Monywa – near MandalayFriday, 19 March 2010
Burma is so tightly packed with Buddhist sites – brand new ones as well as the ancient ones – and visitor numbers are still so comparatively low that it’s easy to stumble upon something new every time you visit. This trip Maureen and I ventured south-west of Mandalay to the area around Monyway and visited three amazing sites:
Thanboddhay Paya is comparatively new – built between 1939 and 1958 – but it’s definitely a work in pro- gress. The square temple is packed with Buddha images from big down to tiny, 582,363 in total according to the official count.
They keep getting damaged or broken (squirrels knock the small ones off the shelves?) and need replacement. Which you can do at 20 tiny ones for US$1, or 10 slightly larger. Larger again by negotiation. All of this in a design which varies from completely over-the-top, to flashing neon lit, to exuberantly kitsch. I absolutely love it and so, it appears, do the crowds of Burmese visitors.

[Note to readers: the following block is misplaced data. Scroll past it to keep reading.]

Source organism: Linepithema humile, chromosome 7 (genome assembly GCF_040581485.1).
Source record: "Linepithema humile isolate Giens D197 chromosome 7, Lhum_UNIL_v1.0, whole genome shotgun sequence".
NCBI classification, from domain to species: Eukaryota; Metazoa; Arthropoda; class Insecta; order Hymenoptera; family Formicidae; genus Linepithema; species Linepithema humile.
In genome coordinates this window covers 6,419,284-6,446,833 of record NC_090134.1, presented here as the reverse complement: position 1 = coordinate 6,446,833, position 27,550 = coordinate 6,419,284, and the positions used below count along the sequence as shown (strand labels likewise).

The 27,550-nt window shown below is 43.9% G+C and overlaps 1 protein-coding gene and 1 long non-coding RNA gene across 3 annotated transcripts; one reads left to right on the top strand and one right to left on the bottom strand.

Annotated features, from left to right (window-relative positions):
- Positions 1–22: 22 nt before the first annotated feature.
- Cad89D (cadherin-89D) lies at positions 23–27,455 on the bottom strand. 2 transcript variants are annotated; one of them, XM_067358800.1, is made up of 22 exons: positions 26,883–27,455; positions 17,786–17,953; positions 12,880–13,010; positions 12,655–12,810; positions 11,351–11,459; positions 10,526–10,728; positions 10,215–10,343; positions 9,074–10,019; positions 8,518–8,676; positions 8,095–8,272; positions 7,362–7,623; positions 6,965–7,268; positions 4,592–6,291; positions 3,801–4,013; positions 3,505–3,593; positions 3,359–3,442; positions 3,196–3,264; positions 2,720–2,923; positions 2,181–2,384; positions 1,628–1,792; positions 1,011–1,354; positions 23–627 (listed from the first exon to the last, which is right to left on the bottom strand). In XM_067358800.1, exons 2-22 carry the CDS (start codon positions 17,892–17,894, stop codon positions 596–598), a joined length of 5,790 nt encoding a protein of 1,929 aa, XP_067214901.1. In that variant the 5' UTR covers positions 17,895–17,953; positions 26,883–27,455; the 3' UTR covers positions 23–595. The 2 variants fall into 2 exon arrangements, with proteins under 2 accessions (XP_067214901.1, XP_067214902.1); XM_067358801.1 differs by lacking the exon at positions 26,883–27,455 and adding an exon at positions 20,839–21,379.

Not far away is the even newer Bodhi Tataung – well it’s brand new – a gigantic (423 feet, 129m high) standing Buddha, topping a hill and looking down on a 312 feet/95m long reclining Buddha. And beyond that row after row of seated Buddhas, over 5000 of them in all. The standing Buddha has a non-functioning lift and some rather tatty stairways leading up to the 17th floor (we are told, we only ascend to about nine or 10). There are windows right up to the top, 31 floors, but you can’t see out so why bother?
The floors as far we ascend are all illustrated with large and amateurishly painted illustrations of gruesome tortures and deaths in some sort of Buddhist hell.
The Hpo Win Daung Caves date from the 14th to 18th century, a series of cave temples, rock cut like Ajanta and Ellora or the Ethiopian churches. The Buddhas inside are alternately damaged and disappeared , but it’s a great site and, like everything on my Monywa circuit, more striking because I’ve never heard of them before.